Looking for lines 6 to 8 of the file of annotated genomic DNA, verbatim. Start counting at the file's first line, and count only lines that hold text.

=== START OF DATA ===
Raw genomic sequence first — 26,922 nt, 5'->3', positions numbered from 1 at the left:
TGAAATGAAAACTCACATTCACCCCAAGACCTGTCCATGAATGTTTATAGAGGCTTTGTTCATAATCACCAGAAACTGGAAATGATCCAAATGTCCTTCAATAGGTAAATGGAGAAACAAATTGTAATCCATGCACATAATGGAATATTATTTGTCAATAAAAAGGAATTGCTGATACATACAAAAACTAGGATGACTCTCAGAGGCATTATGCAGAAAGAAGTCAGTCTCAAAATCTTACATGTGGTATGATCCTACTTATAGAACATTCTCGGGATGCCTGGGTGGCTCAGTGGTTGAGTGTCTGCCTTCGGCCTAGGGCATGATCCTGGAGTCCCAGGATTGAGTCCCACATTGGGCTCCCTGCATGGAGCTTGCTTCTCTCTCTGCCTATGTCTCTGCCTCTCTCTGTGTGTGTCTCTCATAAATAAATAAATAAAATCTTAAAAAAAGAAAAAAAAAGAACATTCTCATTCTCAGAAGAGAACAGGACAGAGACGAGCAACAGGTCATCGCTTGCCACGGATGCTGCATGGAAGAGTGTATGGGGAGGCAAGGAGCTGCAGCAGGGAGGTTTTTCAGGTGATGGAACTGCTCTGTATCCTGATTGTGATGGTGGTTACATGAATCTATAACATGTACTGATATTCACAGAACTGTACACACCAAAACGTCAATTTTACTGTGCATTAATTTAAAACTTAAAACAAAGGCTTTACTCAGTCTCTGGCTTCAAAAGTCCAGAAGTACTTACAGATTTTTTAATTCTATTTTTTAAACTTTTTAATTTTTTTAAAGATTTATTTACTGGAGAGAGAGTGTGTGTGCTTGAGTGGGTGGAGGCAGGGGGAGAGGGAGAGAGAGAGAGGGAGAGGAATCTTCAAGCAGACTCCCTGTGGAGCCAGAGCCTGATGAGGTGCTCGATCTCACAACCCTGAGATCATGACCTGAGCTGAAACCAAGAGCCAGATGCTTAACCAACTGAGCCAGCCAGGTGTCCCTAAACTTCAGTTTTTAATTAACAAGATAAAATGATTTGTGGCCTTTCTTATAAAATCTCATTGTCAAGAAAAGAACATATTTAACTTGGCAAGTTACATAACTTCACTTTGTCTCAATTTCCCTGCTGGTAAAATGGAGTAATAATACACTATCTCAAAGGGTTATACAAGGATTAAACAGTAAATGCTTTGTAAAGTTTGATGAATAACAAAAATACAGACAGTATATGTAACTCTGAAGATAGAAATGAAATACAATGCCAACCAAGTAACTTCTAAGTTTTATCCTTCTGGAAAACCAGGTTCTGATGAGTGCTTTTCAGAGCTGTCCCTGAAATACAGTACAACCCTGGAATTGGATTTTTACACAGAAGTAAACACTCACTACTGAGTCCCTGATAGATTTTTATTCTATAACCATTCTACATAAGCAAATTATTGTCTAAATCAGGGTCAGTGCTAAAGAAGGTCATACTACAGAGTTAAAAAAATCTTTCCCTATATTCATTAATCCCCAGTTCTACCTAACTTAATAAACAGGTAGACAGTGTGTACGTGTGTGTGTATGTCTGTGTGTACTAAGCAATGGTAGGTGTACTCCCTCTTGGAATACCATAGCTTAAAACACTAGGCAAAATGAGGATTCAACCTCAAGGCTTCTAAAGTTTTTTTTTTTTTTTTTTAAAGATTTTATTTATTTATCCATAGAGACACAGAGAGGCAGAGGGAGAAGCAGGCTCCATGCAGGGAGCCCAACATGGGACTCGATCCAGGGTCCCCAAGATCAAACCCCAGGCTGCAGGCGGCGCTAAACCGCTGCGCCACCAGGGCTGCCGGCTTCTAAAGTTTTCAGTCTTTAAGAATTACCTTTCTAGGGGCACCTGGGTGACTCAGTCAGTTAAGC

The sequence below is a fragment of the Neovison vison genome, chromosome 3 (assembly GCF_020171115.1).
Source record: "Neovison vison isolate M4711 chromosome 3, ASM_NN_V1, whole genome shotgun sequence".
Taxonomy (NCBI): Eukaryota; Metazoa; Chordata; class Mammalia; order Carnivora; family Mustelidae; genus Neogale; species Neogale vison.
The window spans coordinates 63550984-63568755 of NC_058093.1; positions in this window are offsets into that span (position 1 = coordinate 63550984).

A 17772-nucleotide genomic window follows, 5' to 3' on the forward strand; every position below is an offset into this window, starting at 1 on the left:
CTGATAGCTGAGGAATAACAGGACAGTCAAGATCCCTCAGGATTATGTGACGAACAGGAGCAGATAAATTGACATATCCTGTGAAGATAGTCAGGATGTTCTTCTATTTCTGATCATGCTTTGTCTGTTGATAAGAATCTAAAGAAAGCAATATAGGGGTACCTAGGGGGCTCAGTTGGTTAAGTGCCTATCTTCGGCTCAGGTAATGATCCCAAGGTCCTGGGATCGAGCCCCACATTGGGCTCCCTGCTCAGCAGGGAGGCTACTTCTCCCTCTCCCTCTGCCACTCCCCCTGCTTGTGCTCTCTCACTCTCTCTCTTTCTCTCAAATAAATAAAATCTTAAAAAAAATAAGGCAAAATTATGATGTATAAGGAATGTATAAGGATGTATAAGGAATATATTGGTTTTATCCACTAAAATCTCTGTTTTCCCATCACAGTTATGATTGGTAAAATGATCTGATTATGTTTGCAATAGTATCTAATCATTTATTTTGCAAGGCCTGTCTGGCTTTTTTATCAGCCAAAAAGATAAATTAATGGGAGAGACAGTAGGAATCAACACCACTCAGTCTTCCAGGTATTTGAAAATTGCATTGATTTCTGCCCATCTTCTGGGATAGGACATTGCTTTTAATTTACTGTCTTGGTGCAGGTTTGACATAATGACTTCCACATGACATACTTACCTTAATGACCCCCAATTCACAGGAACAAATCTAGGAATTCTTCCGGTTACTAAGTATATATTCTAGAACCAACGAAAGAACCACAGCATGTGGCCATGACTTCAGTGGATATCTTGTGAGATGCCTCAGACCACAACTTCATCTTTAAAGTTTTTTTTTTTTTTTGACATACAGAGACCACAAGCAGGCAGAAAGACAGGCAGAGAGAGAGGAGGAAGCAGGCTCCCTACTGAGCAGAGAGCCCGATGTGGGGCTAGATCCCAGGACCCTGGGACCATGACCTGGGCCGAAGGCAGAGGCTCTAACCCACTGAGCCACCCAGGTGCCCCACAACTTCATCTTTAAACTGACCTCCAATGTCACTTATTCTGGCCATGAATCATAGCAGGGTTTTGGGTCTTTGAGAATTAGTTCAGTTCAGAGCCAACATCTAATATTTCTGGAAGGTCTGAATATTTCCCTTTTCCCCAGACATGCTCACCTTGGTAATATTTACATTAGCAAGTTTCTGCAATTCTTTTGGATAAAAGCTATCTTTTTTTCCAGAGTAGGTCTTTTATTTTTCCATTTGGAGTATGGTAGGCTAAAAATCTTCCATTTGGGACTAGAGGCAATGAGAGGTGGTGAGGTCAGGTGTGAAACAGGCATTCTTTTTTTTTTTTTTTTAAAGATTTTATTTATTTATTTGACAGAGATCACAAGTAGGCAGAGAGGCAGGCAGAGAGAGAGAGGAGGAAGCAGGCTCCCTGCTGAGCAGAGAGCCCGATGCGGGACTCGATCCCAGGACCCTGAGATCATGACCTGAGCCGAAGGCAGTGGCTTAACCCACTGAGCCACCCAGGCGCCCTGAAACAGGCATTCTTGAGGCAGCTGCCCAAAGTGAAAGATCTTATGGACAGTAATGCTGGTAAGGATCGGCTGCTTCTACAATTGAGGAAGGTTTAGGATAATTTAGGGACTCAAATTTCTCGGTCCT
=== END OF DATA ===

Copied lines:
The window spans coordinates 63550984-63568755 of NC_058093.1; positions in this window are offsets into that span (position 1 = coordinate 63550984).

A 17772-nucleotide genomic window follows, 5' to 3' on the forward strand; every position below is an offset into this window, starting at 1 on the left:
CTGATAGCTGAGGAATAACAGGACAGTCAAGATCCCTCAGGATTATGTGACGAACAGGAGCAGATAAATTGACATATCCTGTGAAGATAGTCAGGATGTTCTTCTATTTCTGATCATGCTTTGTCTGTTGATAAGAATCTAAAGAAAGCAATATAGGGGTACCTAGGGGGCTCAGTTGGTTAAGTGCCTATCTTCGGCTCAGGTAATGATCCCAAGGTCCTGGGATCGAGCCCCACATTGGGCTCCCTGCTCAGCAGGGAGGCTACTTCTCCCTCTCCCTCTGCCACTCCCCCTGCTTGTGCTCTCTCACTCTCTCTCTTTCTCTCAAATAAATAAAATCTTAAAAAAAATAAGGCAAAATTATGATGTATAAGGAATGTATAAGGATGTATAAGGAATATATTGGTTTTATCCACTAAAATCTCTGTTTTCCCATCACAGTTATGATTGGTAAAATGATCTGATTATGTTTGCAATAGTATCTAATCATTTATTTTGCAAGGCCTGTCTGGCTTTTTTATCAGCCAAAAAGATAAATTAATGGGAGAGACAGTAGGAATCAACACCACTCAGTCTTCCAGGTATTTGAAAATTGCATTGATTTCTGCCCATCTTCTGGGATAGGACATTGCTTTTAATTTACTGTCTTGGTGCAGGTTTGACATAATGACTTCCACATGACATACTTACCTTAATGACCCCCAATTCACAGGAACAAATCTAGGAATTCTTCCGGTTACTAAGTATATATTCTAGAACCAACGAAAGAACCACAGCATGTGGCCATGACTTCAGTGGATATCTTGTGAGATGCCTCAGACCACAACTTCATCTTTAAAGTTTTTTTTTTTTTTTGACATACAGAGACCACAAGCAGGCAGAAAGACAGGCAGAGAGAGAGGAGGAAGCAGGCTCCCTACTGAGCAGAGAGCCCGATGTGGGGCTAGATCCCAGGACCCTGGGACCATGACCTGGGCCGAAGGCAGAGGCTCTAACCCACTGAGCCACCCAGGTGCCCCACAACTTCATCTTTAAACTGACCTCCAATGTCACTTATTCTGGCCATGAATCATAGCAGGGTTTTGGGTCTTTGAGAATTAGTTCAGTTCAGAGCCAACATCTAATATTTCTGGAAGGTCTGAATATTTCCCTTTTCCCCAGACATGCTCACCTTGGTAATATTTACATTAGCAAGTTTCTGCAATTCTTTTGGATAAAAGCTATCTTTTTTTCCAGAGTAGGTCTTTTATTTTTCCATTTGGAGTATGGTAGGCTAAAAATCTTCCATTTGGGACTAGAGGCAATGAGAGGTGGTGAGGTCAGGTGTGAAACAGGCATTCTTTTTTTTTTTTTTTTAAAGATTTTATTTATTTATTTGACAGAGATCACAAGTAGGCAGAGAGGCAGGCAGAGAGAGAGAGGAGGAAGCAGGCTCCCTGCTGAGCAGAGAGCCCGATGCGGGACTCGATCCCAGGACCCTGAGATCATGACCTGAGCCGAAGGCAGTGGCTTAACCCACTGAGCCACCCAGGCGCCCTGAAACAGGCATTCTTGAGGCAGCTGCCCAAAGTGAAAGATCTTATGGACAGTAATGCTGGTAAGGATCGGCTGCTTCTACAATTGAGGAAGGTTTAGGATAATTTAGGGACTCAAATTTCTCGGTCCT